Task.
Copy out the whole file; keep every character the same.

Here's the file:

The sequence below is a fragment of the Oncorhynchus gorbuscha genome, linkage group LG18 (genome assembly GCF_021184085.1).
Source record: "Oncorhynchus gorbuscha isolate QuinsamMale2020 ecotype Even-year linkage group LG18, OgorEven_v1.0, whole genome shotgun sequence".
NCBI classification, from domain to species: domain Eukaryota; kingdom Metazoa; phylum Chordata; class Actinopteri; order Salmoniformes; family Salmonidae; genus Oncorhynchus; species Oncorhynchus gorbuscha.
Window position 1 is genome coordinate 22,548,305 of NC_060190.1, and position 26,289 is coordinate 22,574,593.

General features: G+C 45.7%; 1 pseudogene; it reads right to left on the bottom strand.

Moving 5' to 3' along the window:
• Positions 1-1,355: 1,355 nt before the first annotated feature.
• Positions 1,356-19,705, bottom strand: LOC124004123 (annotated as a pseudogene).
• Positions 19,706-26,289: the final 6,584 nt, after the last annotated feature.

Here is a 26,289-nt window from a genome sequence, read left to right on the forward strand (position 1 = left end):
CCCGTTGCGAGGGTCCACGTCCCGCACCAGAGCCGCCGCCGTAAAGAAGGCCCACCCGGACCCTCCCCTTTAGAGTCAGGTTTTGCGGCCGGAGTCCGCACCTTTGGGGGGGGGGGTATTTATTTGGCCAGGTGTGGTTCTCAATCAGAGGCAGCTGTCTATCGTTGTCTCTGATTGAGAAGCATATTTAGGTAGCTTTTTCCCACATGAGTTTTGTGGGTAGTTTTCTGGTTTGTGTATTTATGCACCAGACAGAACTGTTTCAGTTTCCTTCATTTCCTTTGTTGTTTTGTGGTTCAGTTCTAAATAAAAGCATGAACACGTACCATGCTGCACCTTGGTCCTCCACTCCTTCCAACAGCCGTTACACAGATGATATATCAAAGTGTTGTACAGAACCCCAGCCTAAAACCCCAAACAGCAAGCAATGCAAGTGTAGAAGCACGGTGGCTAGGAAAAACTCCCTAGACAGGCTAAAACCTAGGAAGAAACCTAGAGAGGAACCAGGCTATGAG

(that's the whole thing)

The sequence below is a fragment of the Oncorhynchus gorbuscha genome, linkage group LG18 (genome assembly GCF_021184085.1).
Source record: "Oncorhynchus gorbuscha isolate QuinsamMale2020 ecotype Even-year linkage group LG18, OgorEven_v1.0, whole genome shotgun sequence".
NCBI classification, from domain to species: domain Eukaryota; kingdom Metazoa; phylum Chordata; class Actinopteri; order Salmoniformes; family Salmonidae; genus Oncorhynchus; species Oncorhynchus gorbuscha.
Window position 1 is genome coordinate 22,548,305 of NC_060190.1, and position 26,289 is coordinate 22,574,593.

General features: G+C 45.7%; 1 pseudogene; it reads right to left on the bottom strand.

Moving 5' to 3' along the window:
• Positions 1-1,355: 1,355 nt before the first annotated feature.
• Positions 1,356-19,705, bottom strand: LOC124004123 (annotated as a pseudogene).
• Positions 19,706-26,289: the final 6,584 nt, after the last annotated feature.

Here is a 26,289-nt window from a genome sequence, read left to right on the forward strand (position 1 = left end):
CCCGTTGCGAGGGTCCACGTCCCGCACCAGAGCCGCCGCCGTAAAGAAGGCCCACCCGGACCCTCCCCTTTAGAGTCAGGTTTTGCGGCCGGAGTCCGCACCTTTGGGGGGGGGGGTATTTATTTGGCCAGGTGTGGTTCTCAATCAGAGGCAGCTGTCTATCGTTGTCTCTGATTGAGAAGCATATTTAGGTAGCTTTTTCCCACATGAGTTTTGTGGGTAGTTTTCTGGTTTGTGTATTTATGCACCAGACAGAACTGTTTCAGTTTCCTTCATTTCCTTTGTTGTTTTGTGGTTCAGTTCTAAATAAAAGCATGAACACGTACCATGCTGCACCTTGGTCCTCCACTCCTTCCAACAGCCGTTACACAGATGATATATCAAAGTGTTGTACAGAACCCCAGCCTAAAACCCCAAACAGCAAGCAATGCAAGTGTAGAAGCACGGTGGCTAGGAAAAACTCCCTAGACAGGCTAAAACCTAGGAAGAAACCTAGAGAGGAACCAGGCTATGAG